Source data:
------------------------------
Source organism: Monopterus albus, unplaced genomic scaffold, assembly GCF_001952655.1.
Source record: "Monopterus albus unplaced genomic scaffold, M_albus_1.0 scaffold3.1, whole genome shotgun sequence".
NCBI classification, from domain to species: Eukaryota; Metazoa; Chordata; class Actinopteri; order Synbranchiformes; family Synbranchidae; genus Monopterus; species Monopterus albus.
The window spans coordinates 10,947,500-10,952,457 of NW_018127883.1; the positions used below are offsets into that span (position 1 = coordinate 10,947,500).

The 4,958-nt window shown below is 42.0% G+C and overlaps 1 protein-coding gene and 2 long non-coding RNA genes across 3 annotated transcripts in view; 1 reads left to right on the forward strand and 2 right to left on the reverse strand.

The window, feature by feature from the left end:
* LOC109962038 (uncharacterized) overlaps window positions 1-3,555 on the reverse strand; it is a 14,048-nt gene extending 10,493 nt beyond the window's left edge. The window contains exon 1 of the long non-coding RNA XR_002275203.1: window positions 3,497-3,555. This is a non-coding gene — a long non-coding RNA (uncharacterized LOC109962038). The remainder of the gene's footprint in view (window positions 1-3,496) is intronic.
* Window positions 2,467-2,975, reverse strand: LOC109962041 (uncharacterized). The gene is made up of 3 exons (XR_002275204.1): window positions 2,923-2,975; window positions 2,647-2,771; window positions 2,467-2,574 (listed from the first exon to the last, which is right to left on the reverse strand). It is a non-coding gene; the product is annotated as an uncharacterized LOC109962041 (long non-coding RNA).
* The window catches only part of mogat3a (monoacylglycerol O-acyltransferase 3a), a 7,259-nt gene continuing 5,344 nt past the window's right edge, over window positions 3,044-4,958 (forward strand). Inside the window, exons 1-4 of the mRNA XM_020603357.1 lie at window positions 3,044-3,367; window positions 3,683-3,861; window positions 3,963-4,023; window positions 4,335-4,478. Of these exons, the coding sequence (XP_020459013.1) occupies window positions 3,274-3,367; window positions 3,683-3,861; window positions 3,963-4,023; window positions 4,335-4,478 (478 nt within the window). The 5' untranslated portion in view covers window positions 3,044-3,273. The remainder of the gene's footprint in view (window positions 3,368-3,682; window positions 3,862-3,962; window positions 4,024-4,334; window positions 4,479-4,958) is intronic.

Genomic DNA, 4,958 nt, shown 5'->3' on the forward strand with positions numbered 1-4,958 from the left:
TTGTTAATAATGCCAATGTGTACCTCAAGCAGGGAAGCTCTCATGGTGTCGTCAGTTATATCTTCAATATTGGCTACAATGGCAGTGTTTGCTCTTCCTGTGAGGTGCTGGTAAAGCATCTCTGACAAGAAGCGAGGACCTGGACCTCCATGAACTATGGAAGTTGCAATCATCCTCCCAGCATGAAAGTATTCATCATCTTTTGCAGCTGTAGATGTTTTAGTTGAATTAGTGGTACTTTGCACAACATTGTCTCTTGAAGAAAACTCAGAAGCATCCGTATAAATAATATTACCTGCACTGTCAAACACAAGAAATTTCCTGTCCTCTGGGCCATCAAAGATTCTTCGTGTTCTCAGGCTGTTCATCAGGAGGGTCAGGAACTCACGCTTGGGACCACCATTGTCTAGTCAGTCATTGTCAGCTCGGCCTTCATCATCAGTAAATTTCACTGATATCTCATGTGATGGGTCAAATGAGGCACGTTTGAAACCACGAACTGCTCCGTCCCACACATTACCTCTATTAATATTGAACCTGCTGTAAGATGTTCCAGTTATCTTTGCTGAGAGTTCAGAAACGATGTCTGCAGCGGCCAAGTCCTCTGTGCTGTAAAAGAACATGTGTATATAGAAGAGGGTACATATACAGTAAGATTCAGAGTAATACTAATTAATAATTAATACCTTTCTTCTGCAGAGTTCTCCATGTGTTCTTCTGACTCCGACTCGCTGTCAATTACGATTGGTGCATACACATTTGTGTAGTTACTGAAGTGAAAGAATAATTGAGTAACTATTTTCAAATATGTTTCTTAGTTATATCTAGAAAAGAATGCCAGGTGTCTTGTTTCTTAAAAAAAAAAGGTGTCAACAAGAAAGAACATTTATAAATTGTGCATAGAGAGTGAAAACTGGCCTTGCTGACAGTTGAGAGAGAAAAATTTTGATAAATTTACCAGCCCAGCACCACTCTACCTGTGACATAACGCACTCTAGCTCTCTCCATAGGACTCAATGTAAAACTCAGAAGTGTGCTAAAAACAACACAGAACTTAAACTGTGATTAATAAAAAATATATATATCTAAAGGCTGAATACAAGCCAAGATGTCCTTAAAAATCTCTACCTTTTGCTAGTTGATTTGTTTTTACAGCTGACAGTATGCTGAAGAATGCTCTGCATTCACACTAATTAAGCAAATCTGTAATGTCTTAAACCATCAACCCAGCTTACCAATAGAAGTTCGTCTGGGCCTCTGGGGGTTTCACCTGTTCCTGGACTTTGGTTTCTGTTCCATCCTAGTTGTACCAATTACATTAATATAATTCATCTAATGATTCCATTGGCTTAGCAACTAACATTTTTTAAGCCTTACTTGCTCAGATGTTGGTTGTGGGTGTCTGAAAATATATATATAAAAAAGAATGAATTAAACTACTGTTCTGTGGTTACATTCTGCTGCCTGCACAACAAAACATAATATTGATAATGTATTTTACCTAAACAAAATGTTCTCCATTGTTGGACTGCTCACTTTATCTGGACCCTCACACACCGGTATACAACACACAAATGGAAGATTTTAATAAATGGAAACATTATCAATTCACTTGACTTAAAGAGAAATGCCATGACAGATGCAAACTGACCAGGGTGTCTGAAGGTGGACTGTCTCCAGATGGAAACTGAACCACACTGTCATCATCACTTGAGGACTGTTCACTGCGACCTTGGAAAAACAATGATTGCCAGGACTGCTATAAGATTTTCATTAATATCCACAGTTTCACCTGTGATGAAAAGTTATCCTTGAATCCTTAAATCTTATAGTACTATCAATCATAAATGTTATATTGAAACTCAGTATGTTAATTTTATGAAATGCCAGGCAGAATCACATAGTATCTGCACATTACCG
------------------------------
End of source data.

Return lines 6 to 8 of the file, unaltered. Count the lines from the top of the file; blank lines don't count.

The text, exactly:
The window, feature by feature from the left end:
* LOC109962038 (uncharacterized) overlaps window positions 1-3,555 on the reverse strand; it is a 14,048-nt gene extending 10,493 nt beyond the window's left edge. The window contains exon 1 of the long non-coding RNA XR_002275203.1: window positions 3,497-3,555. This is a non-coding gene — a long non-coding RNA (uncharacterized LOC109962038). The remainder of the gene's footprint in view (window positions 1-3,496) is intronic.
* Window positions 2,467-2,975, reverse strand: LOC109962041 (uncharacterized). The gene is made up of 3 exons (XR_002275204.1): window positions 2,923-2,975; window positions 2,647-2,771; window positions 2,467-2,574 (listed from the first exon to the last, which is right to left on the reverse strand). It is a non-coding gene; the product is annotated as an uncharacterized LOC109962041 (long non-coding RNA).